This July, Sailor Moon starts up again with Sailor Moon Crystal, which will restart the series and follow the manga without turning it into an afternoon monster-of-the-week show. I am breathless with anticipation.

It will be simulcast online and, oh please, I hope all the people who found something they’d been looking for in My Little Pony take a look at it. I hope the internet is flooded with wonderful fan art and Moonies (or whatever they’ll call themselves). I hope there’s ships and new fanfiction and that people who still laugh at the thought of silly Sailor Moon will see something that makes them look twice, look three times, then decide to give the show a chance. Because it’s girls saving the world in a story aimed at girls, full of feminine ideals and feminine accoutrements, and, yes, because it’s good.

*One day I’d like to go back to that setting, which was about an Industrial Revolution powered by enslaved angels.

**And Sailor Moon wasn’t even my favorite of the gang, to be honest. Ask me about my essay about SuperS and Chibi-Usa. Ask me about my painted figure of Sailor Venus. But Sailor Moon was undeniably the heart of the show.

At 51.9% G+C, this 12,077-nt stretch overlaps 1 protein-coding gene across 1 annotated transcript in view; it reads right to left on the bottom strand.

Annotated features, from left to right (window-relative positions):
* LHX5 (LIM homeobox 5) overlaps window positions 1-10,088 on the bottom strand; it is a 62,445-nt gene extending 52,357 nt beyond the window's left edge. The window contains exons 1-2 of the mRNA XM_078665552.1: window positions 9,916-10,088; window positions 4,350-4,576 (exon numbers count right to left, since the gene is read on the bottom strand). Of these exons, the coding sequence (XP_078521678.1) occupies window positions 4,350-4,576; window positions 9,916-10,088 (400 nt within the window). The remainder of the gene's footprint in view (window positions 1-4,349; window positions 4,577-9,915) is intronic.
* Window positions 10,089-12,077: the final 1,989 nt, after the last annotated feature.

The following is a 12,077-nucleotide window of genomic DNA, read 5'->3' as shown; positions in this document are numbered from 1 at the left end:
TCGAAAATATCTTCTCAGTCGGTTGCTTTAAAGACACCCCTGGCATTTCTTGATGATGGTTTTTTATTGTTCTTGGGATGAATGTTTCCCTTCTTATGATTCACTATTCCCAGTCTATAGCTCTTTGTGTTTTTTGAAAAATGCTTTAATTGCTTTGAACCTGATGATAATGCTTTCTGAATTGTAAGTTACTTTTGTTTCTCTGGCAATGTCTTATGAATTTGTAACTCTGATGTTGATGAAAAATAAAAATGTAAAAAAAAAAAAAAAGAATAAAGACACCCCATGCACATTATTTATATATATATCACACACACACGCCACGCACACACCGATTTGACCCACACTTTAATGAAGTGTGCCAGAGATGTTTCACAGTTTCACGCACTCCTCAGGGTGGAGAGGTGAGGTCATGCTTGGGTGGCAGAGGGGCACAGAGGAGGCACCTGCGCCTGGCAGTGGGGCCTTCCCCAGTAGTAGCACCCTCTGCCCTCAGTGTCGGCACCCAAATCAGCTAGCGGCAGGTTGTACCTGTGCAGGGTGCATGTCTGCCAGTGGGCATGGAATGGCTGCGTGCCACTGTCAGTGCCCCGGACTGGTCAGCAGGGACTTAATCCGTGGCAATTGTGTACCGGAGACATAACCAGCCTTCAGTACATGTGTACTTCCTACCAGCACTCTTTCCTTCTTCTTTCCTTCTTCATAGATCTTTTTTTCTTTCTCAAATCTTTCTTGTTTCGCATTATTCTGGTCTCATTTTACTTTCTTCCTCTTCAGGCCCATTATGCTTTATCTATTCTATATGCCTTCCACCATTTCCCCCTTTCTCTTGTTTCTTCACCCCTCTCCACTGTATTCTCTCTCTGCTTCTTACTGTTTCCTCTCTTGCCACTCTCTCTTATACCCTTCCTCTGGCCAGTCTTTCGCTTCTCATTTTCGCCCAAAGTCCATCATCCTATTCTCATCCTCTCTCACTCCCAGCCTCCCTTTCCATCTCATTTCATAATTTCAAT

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Some Bits Make A Post

I’ll be at Norwescon this year, as a member. No table or pamphlets or panels or anything. I should be spending part of the time in the bar and part of the time attending panels and part of the time huddled over my laptop trying to get some pages of GREEN WILD revised. And I’ll be paying attention to my phone so, hey, let me know if you’re around and want to say hi!

The Renton community garden opened on Saturday and I spent about five hours there this past weekend. It turns out I really don’t like dirt. Compost & potting soil? Those things are fine. Sunbaked tractor-plowed clod-filled dirt? Ergh. I flailed at my plot for a while and put out all of the spring starts I’ve been cultivating at home. I was so overwhelmed by the hard clods of dirt that that I was really lazy on how I set out the seeds and plants. We’ll see if any of them survive. I hope it rains today, and I should probably check in tomorrow to see if anything has withered already.

I also up-potted my tomato seedlings, putting them in their third container so far. I handled them kind of roughly but I think that’s the point: stress them so they grow up strong. They look really good; far better than the seedlings I’ve been getting from Territorial Seed the past couple of years. I’m still planning on buying some grafted tomatoes from Costco if they show up again but I have (hopefully) 10 seedlings already, far more tomatoes than I’ve ever tried growing before.